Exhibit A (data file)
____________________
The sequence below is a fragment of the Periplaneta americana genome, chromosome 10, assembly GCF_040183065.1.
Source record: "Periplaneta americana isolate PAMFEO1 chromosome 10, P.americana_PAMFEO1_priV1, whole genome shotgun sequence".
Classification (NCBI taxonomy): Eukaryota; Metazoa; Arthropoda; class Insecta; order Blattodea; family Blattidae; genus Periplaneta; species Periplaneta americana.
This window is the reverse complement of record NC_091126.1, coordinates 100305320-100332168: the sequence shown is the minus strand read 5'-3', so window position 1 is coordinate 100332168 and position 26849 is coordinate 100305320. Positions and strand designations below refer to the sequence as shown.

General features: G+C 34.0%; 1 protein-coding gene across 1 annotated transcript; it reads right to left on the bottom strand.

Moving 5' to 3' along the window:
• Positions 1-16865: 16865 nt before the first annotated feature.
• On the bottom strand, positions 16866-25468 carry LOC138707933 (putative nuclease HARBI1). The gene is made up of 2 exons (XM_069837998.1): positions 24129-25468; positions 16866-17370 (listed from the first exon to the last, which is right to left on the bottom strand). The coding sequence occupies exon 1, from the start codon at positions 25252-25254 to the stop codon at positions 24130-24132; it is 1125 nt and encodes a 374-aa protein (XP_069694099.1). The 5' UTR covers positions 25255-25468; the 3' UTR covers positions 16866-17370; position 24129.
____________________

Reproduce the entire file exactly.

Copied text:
The sequence below is a fragment of the Periplaneta americana genome, chromosome 10, assembly GCF_040183065.1.
Source record: "Periplaneta americana isolate PAMFEO1 chromosome 10, P.americana_PAMFEO1_priV1, whole genome shotgun sequence".
Classification (NCBI taxonomy): Eukaryota; Metazoa; Arthropoda; class Insecta; order Blattodea; family Blattidae; genus Periplaneta; species Periplaneta americana.
This window is the reverse complement of record NC_091126.1, coordinates 100305320-100332168: the sequence shown is the minus strand read 5'-3', so window position 1 is coordinate 100332168 and position 26849 is coordinate 100305320. Positions and strand designations below refer to the sequence as shown.

General features: G+C 34.0%; 1 protein-coding gene across 1 annotated transcript; it reads right to left on the bottom strand.

Moving 5' to 3' along the window:
• Positions 1-16865: 16865 nt before the first annotated feature.
• On the bottom strand, positions 16866-25468 carry LOC138707933 (putative nuclease HARBI1). The gene is made up of 2 exons (XM_069837998.1): positions 24129-25468; positions 16866-17370 (listed from the first exon to the last, which is right to left on the bottom strand). The coding sequence occupies exon 1, from the start codon at positions 25252-25254 to the stop codon at positions 24130-24132; it is 1125 nt and encodes a 374-aa protein (XP_069694099.1). The 5' UTR covers positions 25255-25468; the 3' UTR covers positions 16866-17370; position 24129.